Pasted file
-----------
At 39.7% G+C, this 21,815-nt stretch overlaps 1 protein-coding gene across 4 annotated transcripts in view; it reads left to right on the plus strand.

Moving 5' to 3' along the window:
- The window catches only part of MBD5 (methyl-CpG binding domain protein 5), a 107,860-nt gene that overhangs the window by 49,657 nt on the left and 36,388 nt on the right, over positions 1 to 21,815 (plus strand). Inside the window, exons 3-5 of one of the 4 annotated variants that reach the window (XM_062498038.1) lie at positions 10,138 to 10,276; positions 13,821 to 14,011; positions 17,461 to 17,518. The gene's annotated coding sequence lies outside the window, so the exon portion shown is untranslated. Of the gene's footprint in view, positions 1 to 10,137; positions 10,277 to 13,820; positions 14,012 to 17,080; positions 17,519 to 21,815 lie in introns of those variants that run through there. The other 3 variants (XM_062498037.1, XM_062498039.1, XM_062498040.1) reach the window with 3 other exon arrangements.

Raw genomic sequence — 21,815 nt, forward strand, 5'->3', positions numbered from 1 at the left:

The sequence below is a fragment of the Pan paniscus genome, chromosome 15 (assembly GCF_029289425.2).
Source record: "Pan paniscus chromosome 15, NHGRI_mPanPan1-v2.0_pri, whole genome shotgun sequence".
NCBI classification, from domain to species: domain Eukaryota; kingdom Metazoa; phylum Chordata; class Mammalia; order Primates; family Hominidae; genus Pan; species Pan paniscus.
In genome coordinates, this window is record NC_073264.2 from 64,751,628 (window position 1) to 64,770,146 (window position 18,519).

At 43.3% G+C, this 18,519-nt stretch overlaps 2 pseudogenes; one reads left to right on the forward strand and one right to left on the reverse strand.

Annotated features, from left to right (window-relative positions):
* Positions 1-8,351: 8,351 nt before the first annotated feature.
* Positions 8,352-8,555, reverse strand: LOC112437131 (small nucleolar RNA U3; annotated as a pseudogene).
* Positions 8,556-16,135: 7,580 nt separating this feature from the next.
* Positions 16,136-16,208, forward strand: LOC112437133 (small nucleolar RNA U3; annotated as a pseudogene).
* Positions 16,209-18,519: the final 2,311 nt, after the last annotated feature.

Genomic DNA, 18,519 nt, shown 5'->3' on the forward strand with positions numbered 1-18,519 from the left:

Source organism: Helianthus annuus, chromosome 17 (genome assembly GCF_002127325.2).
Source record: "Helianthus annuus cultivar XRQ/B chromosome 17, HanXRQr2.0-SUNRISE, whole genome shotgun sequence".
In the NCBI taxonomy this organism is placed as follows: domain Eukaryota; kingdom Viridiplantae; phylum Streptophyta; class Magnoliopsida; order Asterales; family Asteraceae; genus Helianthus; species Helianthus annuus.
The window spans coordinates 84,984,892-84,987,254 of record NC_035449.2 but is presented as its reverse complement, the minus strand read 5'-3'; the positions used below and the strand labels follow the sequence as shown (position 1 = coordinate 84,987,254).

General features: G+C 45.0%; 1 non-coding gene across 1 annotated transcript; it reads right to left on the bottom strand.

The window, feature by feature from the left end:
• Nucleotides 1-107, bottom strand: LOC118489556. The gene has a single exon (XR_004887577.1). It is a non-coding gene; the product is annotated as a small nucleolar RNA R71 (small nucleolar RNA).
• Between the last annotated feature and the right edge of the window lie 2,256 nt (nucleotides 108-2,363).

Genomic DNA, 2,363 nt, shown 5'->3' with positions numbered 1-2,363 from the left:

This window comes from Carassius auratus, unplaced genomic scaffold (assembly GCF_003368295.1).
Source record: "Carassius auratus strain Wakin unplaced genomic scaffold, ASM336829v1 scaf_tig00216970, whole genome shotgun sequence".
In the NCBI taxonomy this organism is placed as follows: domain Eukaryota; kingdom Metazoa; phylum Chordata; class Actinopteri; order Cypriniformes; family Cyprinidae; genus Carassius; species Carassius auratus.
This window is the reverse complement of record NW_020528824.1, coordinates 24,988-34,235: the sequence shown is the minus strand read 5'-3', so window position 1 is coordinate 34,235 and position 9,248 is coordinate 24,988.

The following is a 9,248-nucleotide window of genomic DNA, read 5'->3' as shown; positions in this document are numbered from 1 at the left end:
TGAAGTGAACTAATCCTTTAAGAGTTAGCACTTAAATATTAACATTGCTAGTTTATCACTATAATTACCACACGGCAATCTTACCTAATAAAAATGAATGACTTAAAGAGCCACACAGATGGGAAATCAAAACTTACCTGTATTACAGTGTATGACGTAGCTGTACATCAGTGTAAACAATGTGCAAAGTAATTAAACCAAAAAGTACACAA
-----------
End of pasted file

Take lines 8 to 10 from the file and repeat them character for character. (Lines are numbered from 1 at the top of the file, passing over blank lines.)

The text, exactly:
In genome coordinates, this window is record NC_073264.2 from 64,751,628 (window position 1) to 64,770,146 (window position 18,519).

At 43.3% G+C, this 18,519-nt stretch overlaps 2 pseudogenes; one reads left to right on the forward strand and one right to left on the reverse strand.

Annotated features, from left to right (window-relative positions):